Rapid opiate detox / rapid detox is a humane, medical breakthrough procedure that has changed lives of thousands for the better, when safety measures were responsibly followed. Like other costly medical procedures, many patients try to save money by soliciting lesser qualified doctors or programs. However, these doctors and programs usually do not adhere to basic safety protocols. The Waismann Method® refuses to compromise the well-being of the patient and the success of the procedure.
Possible rapid detox complications when rapid detox centers do not follow safety measures:
- They say: You do not have to perform Rapid Detox in a full service hospital. An outpatient “hospital setting”, like a surgery center or office is safe.
DANGERS– Rapid opiate detox is a very serious and involving procedure that has the possibility of being dangerous if it isn’t done properly or in an accredited full-service hospital where most medical resources and specialists are readily available. Long-term use of opiates and other drugs can cause undetected medical conditions, so it is imperative that all patients have proper medical screening, hydration and pre-medication the day before a rapid detox procedure, as well as professional monitoring for a few days following the procedure to ensure stability and minimize complications.
- They Say: You can safely perform Rapid Detox in 24 hours.
DANGERS – To optimize safety, rapid detox under sedation/ and or anesthesia patients should be admitted to the hospital at minimum a day before the procedure to be monitored in a full service hospital’s ICU. Then, after the detox, the patient should stay another day for additional supervision. During this time, we need to carefully monitor a patient’s heart, lungs, electrolytes and fluid balance. This time in the hospital is critical to a patient’s wellbeing and the success of the procedure. This monitoring is vital to the patient’s well-being and the success of the procedure. Although a detox procedure is done in a couple of hours or less it usually takes the body at least a few days to stabilize physically and chemically, so it’s important to have proper assistance and monitoring for at least a few days after.
- They Say: Being under general anesthesia for 4-8 hours or more is better.
DANGERS– General anesthesia not only is unnecessary for rapid detox, but it can significantly increase risks to the patients. Other rapid detox programs implement this out of date method by placing their patients under general anesthesia for 4-8 hours. However, a safer and more progressive procedure can achieve better results in only 1-2 hours under sedation (twilight sleep) when correctly done. We need general anesthesia to help control the physical effects of withdrawal if we do not adequately pre-medicate the patient before the rapid opiate detox procedure. If the patient receives appropriate premedication, then general anesthesia becames unnecessary and sedation is sufficient to ensure that the patient has no memory of the procedure. With adequate premedication and sedation, we can safely perform the rapid detox. We can achieve this without the additional need for a breathing tube, ventilator and 4-8 hours of general anesthesia. This lowers the risks tremendously and increases the chance of a successful procedure enormously.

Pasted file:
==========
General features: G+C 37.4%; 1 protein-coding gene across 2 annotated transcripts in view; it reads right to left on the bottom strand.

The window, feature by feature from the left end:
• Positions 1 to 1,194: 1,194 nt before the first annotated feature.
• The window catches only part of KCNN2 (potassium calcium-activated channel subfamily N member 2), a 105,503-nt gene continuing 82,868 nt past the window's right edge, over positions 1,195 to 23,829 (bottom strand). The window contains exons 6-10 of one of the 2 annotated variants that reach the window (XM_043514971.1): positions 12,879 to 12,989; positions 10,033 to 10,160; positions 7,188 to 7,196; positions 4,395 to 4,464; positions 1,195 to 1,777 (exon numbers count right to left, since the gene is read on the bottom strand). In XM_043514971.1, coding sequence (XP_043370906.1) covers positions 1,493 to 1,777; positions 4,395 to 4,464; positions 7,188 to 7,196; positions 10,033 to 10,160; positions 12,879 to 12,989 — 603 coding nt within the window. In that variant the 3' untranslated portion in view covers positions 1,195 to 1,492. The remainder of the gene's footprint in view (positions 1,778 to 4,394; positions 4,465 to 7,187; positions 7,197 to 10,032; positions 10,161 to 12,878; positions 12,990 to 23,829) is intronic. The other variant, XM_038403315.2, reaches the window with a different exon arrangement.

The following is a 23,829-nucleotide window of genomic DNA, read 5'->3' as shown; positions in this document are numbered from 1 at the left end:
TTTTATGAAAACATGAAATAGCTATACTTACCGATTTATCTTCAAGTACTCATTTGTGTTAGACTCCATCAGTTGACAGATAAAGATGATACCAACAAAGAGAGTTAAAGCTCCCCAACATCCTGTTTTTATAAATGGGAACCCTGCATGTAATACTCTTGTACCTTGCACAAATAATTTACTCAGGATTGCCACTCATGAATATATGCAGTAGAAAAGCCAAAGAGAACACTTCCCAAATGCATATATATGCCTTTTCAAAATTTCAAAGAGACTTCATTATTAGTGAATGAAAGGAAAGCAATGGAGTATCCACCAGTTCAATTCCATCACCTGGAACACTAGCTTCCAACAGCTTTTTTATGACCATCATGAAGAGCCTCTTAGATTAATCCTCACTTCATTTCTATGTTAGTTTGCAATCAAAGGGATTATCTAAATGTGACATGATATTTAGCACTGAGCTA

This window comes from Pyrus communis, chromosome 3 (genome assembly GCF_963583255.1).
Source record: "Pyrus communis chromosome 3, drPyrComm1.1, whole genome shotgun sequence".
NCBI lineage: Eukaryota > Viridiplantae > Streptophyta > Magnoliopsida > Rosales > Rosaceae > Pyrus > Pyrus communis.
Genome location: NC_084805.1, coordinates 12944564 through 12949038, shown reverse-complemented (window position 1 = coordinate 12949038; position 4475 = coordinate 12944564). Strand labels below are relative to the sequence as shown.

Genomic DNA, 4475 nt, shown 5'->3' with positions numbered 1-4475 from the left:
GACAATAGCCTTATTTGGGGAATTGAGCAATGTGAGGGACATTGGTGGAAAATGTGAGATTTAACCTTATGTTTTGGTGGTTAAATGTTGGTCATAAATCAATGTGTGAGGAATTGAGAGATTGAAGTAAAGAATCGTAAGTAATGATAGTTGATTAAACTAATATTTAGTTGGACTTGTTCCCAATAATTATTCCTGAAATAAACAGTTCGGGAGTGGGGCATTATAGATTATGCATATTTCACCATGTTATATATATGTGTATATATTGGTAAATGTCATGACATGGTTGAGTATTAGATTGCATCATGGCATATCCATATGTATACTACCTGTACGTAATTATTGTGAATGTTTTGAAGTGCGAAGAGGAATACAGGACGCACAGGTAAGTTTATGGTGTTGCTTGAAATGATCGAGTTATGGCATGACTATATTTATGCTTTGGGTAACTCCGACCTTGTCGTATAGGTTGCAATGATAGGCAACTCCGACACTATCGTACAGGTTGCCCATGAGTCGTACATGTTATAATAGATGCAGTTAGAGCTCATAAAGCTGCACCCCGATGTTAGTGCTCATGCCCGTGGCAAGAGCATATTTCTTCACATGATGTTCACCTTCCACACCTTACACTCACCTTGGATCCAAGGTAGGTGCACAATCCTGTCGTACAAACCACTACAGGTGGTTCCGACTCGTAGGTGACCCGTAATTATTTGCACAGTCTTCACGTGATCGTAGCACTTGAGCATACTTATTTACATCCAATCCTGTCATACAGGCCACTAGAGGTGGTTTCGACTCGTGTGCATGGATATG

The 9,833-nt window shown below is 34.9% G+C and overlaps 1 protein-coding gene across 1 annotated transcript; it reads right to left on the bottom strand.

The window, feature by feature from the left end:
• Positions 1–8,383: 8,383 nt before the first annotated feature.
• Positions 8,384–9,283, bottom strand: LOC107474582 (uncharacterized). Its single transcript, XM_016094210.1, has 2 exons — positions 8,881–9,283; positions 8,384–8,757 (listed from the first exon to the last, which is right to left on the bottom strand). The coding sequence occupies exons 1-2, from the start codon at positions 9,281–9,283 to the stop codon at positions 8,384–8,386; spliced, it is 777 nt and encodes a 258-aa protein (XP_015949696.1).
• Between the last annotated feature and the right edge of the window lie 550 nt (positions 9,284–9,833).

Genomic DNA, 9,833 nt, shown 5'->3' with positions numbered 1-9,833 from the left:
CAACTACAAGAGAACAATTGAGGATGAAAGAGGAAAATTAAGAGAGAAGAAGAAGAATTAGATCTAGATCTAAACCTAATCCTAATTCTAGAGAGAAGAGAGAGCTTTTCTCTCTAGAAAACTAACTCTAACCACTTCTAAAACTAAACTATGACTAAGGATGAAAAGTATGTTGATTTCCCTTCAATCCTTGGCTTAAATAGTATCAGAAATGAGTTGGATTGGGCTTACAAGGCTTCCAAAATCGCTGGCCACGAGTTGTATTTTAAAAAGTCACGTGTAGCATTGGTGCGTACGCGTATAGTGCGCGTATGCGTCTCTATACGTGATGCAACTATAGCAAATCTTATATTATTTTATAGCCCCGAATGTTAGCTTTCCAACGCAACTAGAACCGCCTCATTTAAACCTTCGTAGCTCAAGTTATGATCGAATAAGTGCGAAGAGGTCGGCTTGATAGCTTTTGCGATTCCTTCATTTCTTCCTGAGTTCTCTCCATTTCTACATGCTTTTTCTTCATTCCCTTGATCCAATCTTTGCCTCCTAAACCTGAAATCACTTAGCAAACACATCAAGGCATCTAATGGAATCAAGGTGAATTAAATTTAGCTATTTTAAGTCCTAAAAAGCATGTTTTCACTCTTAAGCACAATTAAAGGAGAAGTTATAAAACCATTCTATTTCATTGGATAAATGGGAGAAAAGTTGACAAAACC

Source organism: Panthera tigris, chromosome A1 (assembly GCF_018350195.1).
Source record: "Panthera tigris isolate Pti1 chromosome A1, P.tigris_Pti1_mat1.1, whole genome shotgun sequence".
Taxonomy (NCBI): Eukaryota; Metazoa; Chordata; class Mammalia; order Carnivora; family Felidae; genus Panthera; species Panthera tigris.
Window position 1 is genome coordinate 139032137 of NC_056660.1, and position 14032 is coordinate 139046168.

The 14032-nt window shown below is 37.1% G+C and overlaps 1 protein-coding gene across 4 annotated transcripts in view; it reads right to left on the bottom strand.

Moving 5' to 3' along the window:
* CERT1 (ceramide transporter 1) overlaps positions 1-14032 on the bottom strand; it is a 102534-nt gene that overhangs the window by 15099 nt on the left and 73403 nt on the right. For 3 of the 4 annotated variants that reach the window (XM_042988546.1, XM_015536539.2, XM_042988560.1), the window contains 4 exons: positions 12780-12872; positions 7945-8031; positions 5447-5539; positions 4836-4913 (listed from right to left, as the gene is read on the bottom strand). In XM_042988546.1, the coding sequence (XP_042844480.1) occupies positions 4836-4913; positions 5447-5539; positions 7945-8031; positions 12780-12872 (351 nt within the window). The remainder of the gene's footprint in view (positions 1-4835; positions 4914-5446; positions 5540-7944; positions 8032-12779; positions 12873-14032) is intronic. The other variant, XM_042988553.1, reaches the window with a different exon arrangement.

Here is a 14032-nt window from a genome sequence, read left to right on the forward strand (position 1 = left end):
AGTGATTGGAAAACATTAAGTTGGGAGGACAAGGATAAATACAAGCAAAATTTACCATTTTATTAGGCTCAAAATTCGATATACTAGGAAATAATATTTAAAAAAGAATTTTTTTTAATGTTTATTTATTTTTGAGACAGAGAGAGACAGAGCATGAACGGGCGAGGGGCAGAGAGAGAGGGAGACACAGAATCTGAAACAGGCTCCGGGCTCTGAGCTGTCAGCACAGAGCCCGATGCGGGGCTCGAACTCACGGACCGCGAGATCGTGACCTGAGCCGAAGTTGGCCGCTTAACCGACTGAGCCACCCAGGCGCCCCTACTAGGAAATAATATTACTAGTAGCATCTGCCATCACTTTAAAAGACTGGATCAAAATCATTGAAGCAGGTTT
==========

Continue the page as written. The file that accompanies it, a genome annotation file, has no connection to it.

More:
- They Say: It’s safe to discharge a patient to a hotel with a friend or relative right after detox.
DANGERS – Patients have a much higher risk of dehydration, cardiac / pulmonary events, and death when sent to a hotel right after rapid detox. Trained medical professionals need to supervise and address physiological and mental changes that can occur after a rapid opiate detox. This is in order to assist basic organ function regulation and prevent medical rapid detox complications. Well-meaning friends and relatives lack the training to recognize and treat the physical changes that can occur after rapid detox. Furthermore, they lack the resources to deal with the emotional instability patients can experience. This instability is due to lack of endorphins, anxiety and sometimes depression, which can lead to immediate relapse.
- They Say: You can immediately go home after the rapid detox procedure.
DANGERS – For long-term success, it’s crucial that doctors assess patients physically and emotionally. Additionally they should provide them with aftercare options that address their individual needs. A majority of patients use opiates as a numbing device to mask a physical or psychological pain. Therefore, to reduce the chance of relapse and increase successful recovery, we need to address these root causes of addiction.
Not all patients are candidates for rapid detox. The Waismann Method offers a number of different options for detoxification.